What Is Pathways Language Model
Why do we need it. How does it work. Where is it used.
Hey reader, welcome to the 💥 free edition 💥 of my weekly newsletter. I write about ML concepts, how to build ML products, and how to thrive at work. You can learn more about me here. Feel free to send me your questions and I’m happy to offer my thoughts. Subscribe to this newsletter to receive it in your inbox every week.
Google Research recently announced the Pathways Language Model (PaLM). It's a 540-billion parameter model for language modeling. How does it work? And why is it important?
First of all, what is “Pathways”?
Google Research introduced the concept of Pathways in Oct 2021. It's a new AI architecture to allow a single model to handle many tasks.
Today's machine learning systems tend to overspecialize at individual tasks. It means that you have to build individual models for every single task. And these individual models cannot do anything else. The Pathways architecture is an attempt towards building a single model that can do many tasks.
Just like how our brain has multiple capabilities that can be called upon as needed, the goal is to build an AI model that has multiple capabilities. We can use these capabilities as and when needed. We can even stitch together these capabilities to perform more complex tasks.
They achieved a key milestone by developing the new Pathways system to orchestrate distributed computation for accelerators. You can read more about it here.
What exactly is PaLM?
PaLM is a model that can perform language-related tasks. Examples including language understanding, summarization, explaining jokes, translation, question answering, code completion, and more.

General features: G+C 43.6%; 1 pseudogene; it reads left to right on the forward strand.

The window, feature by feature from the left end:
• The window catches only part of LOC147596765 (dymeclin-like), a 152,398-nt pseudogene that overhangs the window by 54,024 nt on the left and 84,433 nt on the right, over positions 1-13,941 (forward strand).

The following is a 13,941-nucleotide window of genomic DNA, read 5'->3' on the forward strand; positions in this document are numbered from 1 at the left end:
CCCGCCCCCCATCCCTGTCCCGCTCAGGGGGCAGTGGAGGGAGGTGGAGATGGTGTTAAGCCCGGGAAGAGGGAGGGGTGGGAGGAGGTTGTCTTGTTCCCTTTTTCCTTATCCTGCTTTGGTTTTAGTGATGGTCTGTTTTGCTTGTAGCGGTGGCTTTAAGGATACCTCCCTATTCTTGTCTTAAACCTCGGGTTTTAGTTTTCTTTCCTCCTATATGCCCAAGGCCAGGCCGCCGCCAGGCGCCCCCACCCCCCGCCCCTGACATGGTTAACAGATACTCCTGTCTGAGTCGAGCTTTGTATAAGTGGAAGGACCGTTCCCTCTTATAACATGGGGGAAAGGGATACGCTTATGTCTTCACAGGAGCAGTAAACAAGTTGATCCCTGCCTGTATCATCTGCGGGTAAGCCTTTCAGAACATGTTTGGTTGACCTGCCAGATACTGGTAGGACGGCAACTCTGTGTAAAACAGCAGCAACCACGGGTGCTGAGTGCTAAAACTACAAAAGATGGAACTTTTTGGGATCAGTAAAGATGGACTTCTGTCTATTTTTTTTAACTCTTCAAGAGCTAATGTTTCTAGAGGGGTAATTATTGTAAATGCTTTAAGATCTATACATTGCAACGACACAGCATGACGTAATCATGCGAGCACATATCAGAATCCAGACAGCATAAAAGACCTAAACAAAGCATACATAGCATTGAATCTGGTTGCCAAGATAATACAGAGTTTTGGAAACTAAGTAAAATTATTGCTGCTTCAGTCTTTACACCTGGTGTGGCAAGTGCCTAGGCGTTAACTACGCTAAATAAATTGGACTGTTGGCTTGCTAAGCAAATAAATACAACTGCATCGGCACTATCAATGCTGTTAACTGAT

To take a step further, it's a dense decoder-only transformer model with 540 billion parameters. It has been trained with the Pathways system using 6,144 chips. That’s a lot of chips! The training dataset contains a combination of English and multilingual datasets including documents, books, Wikipedia, conversations, and GitHub code.
What can PaLM do?
PaLM can perform a variety of tasks that require human intelligence:
Distinguishing cause and effect: In any given text, it can understand what's the cause and what's the effect.
Reasoning: It can follow chain of thought and make deductions.
Explaining a joke: Jokes have been a uniquely human endeavor. But now we have a system that can read the given text and explain the joke to us. I’m sure there are many people out there who could use it.
Generating code: You can describe a task in plain english and it will generate the corresponding code for it. You can then run this program, all without ever having to write any code.
Fixing compilation errors: Computers have been identifying errors for a long time now, but they weren't able to fix them. PaLM can look at a code written by someone and fix the errors by understanding what the code is trying to achieve.
Why is it important?
Building PaLM is an amazing feat of research and engineering. It allows people to use the Pathways architecture to build more models. As they've mentioned in their article, the vision for the Pathways system is to "enable a single AI system to generalize across thousands or millions of tasks, to understand different types of data, and to do so with remarkable efficiency". This provides a roadmap to build AI models that can generalize across many different domains and tasks.
🎙🔥 Two new episodes on the Infinite ML pod
Denis Rothman: We talk NLP, metahuman AI, the importance of practice in machine learning, why use transformers, working with customers, interviewing people, and thriving at work. You can listen to it on Apple Podcasts, Spotify, and Google Podcasts.
Margaretta Colangelo: We talk about the state of AI in healthcare, 2021 milestones in this field, cancer research, AI-power drug discovery, the process of writing, and building a career. You can listen to it on Apple Podcasts, Spotify, and Google Podcasts.
📋 Job Opportunities in AI
Check out this job board for the latest opportunities in AI. It features a list of open roles in Machine Learning, Data Science, Computer Vision, and NLP at startups and big tech.
💁🏻♀️ 💁🏻♂️ How would you rate this week’s newsletter?
You can rate this newsletter to let me know what you think. Your feedback will help make it better.